Losing Your Cents

Online penny auctions sell lots of items dirt cheap, but the bidding wars can cost you

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Illustration by Lou Beach for TIME

Jennifer Egan

Mario0717 was going down in flames. Of that I was sure. If he wanted a fight over the Hamilton Beach True-Air Tower Ionic Purifier, I'd bring it. The purifier, which retails for about $100, was being auctioned at QuiBids.com just at that second for 14¢. Brazenly, I bid 16¢, before Kellyochico shot me down with 18. Mario hit back, with 20. Walker2197 volleyed with 22. But there was Mario again at 24. As soon as anyone else bid, he was all over it like mayo on cheap egg salad.

Clearly, I thought, Mario is a QuiBids rookie. He's playing this game wrong. The way to win at online penny auctions, the handsome ne'er-do-well offspring of Internet shopping and Internet gambling, is not to bid too often. Items sell for very small amounts, but you have to pay a fee — typically about 60¢ — each time you bid. And you can up the bid only a cent or two at a time.

Here's how it works. Before you can participate in an online penny auction — which I'm going to urge you, right here at the top of the story, not to do — you have to buy a pack of bids. The smallest pack on QuiBids is $27 for 45 bids. Then you hit the auctions, where items appear to be selling extremely fast and mind-bogglingly cheaply: a $100 gift card for 16¢; a $150 knife set for $1.82; a $1,700 HD TV for $32.19. A clock counts down the seconds before these insane deals are gone forever. For anybody who finds a bargain even mildly stimulating, this is like pure heroin. In recessionary times, it's like heroin that will also save puppies.

The problem is that other people are bidding too. And each time you bid, that little 60¢ fee is subtracted from your balance and a bit more time is added to the clock so these other, very annoying people can try to beat you. Thus, even though you bid one whole dollar on an air purifier with only one second left to go, Mario0717, may he die in a fire, has time to outbid you by one lousy cent. This in turn makes you furious, competitive and reckless — all very bad emotions to have when an online merchant is holding your credit-card details.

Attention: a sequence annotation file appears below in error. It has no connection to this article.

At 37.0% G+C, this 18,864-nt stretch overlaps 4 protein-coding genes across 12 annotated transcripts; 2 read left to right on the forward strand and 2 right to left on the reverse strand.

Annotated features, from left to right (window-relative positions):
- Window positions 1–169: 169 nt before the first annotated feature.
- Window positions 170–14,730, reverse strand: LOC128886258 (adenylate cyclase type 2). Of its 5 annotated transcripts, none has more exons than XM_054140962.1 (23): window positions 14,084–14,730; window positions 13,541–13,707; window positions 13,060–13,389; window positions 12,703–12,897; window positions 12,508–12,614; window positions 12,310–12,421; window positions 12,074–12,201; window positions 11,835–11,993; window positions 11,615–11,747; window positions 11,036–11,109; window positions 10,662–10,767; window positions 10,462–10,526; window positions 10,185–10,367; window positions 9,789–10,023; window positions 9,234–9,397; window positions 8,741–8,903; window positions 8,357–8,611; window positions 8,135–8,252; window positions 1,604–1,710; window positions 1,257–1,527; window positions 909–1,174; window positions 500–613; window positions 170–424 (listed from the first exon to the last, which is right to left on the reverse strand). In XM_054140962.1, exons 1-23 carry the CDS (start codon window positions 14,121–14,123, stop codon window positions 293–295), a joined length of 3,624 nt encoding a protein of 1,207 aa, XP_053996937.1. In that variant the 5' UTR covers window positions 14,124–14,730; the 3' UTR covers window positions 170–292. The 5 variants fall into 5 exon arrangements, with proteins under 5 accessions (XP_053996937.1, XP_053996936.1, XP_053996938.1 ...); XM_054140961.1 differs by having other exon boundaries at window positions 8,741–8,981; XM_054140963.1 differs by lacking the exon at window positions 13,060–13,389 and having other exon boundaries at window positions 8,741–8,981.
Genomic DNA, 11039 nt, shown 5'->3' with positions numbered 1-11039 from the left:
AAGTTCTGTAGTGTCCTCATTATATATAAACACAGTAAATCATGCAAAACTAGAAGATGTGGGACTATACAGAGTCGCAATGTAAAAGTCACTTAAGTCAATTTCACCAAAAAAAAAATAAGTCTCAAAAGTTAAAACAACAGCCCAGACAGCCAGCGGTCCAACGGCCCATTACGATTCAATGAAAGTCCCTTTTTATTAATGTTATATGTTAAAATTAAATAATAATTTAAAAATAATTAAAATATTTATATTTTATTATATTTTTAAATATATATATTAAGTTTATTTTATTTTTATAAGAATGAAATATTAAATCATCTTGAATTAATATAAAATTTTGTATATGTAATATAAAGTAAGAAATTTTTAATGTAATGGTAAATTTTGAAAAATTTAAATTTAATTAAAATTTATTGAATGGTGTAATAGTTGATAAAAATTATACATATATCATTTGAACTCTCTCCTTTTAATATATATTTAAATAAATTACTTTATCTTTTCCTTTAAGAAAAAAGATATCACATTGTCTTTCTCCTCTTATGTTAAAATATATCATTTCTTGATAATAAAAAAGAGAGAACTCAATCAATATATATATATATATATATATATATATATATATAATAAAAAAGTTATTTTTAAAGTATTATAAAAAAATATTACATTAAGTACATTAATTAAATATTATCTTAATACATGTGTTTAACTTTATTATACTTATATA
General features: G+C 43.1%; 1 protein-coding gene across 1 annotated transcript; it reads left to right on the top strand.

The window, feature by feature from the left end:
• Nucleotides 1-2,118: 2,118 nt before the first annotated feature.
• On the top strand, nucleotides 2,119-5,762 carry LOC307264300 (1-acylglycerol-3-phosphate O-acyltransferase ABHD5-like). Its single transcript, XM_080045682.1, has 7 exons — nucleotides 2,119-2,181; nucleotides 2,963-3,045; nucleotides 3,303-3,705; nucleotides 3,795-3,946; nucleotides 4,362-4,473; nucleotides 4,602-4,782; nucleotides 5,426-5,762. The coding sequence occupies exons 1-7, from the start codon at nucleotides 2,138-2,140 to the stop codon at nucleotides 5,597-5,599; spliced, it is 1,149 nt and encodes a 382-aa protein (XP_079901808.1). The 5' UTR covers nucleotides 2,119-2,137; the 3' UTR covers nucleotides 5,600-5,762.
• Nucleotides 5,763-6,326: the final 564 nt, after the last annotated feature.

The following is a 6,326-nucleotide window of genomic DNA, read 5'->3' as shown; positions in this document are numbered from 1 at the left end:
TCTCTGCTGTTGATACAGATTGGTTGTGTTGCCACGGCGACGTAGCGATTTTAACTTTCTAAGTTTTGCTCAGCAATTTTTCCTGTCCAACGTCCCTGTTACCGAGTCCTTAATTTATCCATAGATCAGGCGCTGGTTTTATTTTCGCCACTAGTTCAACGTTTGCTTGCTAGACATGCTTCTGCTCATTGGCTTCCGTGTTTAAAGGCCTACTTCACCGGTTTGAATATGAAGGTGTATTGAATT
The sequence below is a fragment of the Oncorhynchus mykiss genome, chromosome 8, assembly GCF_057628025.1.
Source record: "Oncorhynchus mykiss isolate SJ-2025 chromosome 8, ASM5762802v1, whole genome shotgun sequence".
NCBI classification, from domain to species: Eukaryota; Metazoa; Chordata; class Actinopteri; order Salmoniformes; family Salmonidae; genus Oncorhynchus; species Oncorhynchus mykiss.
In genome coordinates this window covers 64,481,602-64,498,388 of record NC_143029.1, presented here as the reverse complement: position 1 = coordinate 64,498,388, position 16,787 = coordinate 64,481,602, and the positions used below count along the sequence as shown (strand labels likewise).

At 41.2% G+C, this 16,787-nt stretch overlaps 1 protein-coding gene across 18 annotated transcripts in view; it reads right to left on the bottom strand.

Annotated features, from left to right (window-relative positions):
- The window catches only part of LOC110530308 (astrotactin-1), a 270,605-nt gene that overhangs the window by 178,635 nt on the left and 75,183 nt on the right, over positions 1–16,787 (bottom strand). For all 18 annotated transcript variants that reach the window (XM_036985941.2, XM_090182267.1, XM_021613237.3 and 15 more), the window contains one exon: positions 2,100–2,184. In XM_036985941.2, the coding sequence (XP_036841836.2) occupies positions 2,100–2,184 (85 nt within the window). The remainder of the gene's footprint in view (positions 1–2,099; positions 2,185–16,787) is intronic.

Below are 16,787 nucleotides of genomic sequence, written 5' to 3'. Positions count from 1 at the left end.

QuiBids is not the only online penny auction or even the biggest, but it has grown the fastest, passing older sites such as Swoopo.com and BidCactus.com Launched in October in Oklahoma City, QuiBids has auctioned off almost 200,000 items and is already profitable, says co-founder Matt Beckham.

And unlike some penny-auction sites that use robot bidders to inflate prices, QuiBids is pretty respectable, according to Amanda Lee, a 22-year-old Minnesotan who monitors most auction sites on her blog, PennyAuctionWatch.com Despite QuiBids' questionable marketing techniques (like creating ConsumerTipsDigest.org which looks like a buyer's guide but is actually an advertorial), the company has a B — rating from the Better Business Bureau.

QuiBids obtains the goods it auctions from different distributors and retailers, and it gives losing bidders the option to buy those products at sticker price minus what they spent on bids. Beckham says that while the site makes money on big items and on packs of bids, it loses money on most things that sell for under $25. "But we keep those things on there, because we want people to have fun and win something."

I won a $25 pair of earbuds for 6¢ — a markdown, QuiBids let me know, of more than 99% from the retail price. But I spent more than $30 bidding on stuff I didn't win: a screwdriver, a Wii Fit, a tent, a watch, a cappuccino maker, a nonstick pan, an AV cable (apparently I'll bid on anything that's 14¢) and ... the air purifier. Mario got it for $4.84. Hope it chokes him.